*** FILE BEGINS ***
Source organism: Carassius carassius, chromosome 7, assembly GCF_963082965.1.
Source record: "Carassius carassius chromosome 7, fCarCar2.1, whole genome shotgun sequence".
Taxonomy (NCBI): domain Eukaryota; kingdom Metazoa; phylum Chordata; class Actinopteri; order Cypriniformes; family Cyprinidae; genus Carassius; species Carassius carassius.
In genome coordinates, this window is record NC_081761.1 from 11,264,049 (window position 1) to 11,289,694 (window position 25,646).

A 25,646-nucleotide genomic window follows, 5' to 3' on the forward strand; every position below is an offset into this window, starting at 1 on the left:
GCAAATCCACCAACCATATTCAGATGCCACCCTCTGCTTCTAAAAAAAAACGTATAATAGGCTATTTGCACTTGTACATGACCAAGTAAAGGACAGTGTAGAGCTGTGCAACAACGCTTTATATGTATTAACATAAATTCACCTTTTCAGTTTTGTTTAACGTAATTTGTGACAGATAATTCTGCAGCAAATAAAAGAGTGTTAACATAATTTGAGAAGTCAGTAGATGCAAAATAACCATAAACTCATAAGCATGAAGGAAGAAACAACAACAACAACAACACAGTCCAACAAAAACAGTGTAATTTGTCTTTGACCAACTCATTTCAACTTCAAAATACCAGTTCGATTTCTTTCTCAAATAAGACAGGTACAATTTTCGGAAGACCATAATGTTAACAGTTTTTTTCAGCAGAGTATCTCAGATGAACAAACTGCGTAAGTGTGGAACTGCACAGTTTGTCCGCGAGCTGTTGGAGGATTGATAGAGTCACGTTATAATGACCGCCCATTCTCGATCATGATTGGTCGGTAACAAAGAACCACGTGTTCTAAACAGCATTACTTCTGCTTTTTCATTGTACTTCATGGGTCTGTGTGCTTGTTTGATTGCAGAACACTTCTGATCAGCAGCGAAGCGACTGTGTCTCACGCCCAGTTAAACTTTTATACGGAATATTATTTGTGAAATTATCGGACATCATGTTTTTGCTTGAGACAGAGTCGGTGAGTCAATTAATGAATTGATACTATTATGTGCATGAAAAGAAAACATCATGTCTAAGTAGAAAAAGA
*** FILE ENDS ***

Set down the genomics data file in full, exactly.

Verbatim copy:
Source organism: Carassius carassius, chromosome 7, assembly GCF_963082965.1.
Source record: "Carassius carassius chromosome 7, fCarCar2.1, whole genome shotgun sequence".
Taxonomy (NCBI): domain Eukaryota; kingdom Metazoa; phylum Chordata; class Actinopteri; order Cypriniformes; family Cyprinidae; genus Carassius; species Carassius carassius.
In genome coordinates, this window is record NC_081761.1 from 11,264,049 (window position 1) to 11,289,694 (window position 25,646).

A 25,646-nucleotide genomic window follows, 5' to 3' on the forward strand; every position below is an offset into this window, starting at 1 on the left:
GCAAATCCACCAACCATATTCAGATGCCACCCTCTGCTTCTAAAAAAAAACGTATAATAGGCTATTTGCACTTGTACATGACCAAGTAAAGGACAGTGTAGAGCTGTGCAACAACGCTTTATATGTATTAACATAAATTCACCTTTTCAGTTTTGTTTAACGTAATTTGTGACAGATAATTCTGCAGCAAATAAAAGAGTGTTAACATAATTTGAGAAGTCAGTAGATGCAAAATAACCATAAACTCATAAGCATGAAGGAAGAAACAACAACAACAACAACACAGTCCAACAAAAACAGTGTAATTTGTCTTTGACCAACTCATTTCAACTTCAAAATACCAGTTCGATTTCTTTCTCAAATAAGACAGGTACAATTTTCGGAAGACCATAATGTTAACAGTTTTTTTCAGCAGAGTATCTCAGATGAACAAACTGCGTAAGTGTGGAACTGCACAGTTTGTCCGCGAGCTGTTGGAGGATTGATAGAGTCACGTTATAATGACCGCCCATTCTCGATCATGATTGGTCGGTAACAAAGAACCACGTGTTCTAAACAGCATTACTTCTGCTTTTTCATTGTACTTCATGGGTCTGTGTGCTTGTTTGATTGCAGAACACTTCTGATCAGCAGCGAAGCGACTGTGTCTCACGCCCAGTTAAACTTTTATACGGAATATTATTTGTGAAATTATCGGACATCATGTTTTTGCTTGAGACAGAGTCGGTGAGTCAATTAATGAATTGATACTATTATGTGCATGAAAAGAAAACATCATGTCTAAGTAGAAAAAGA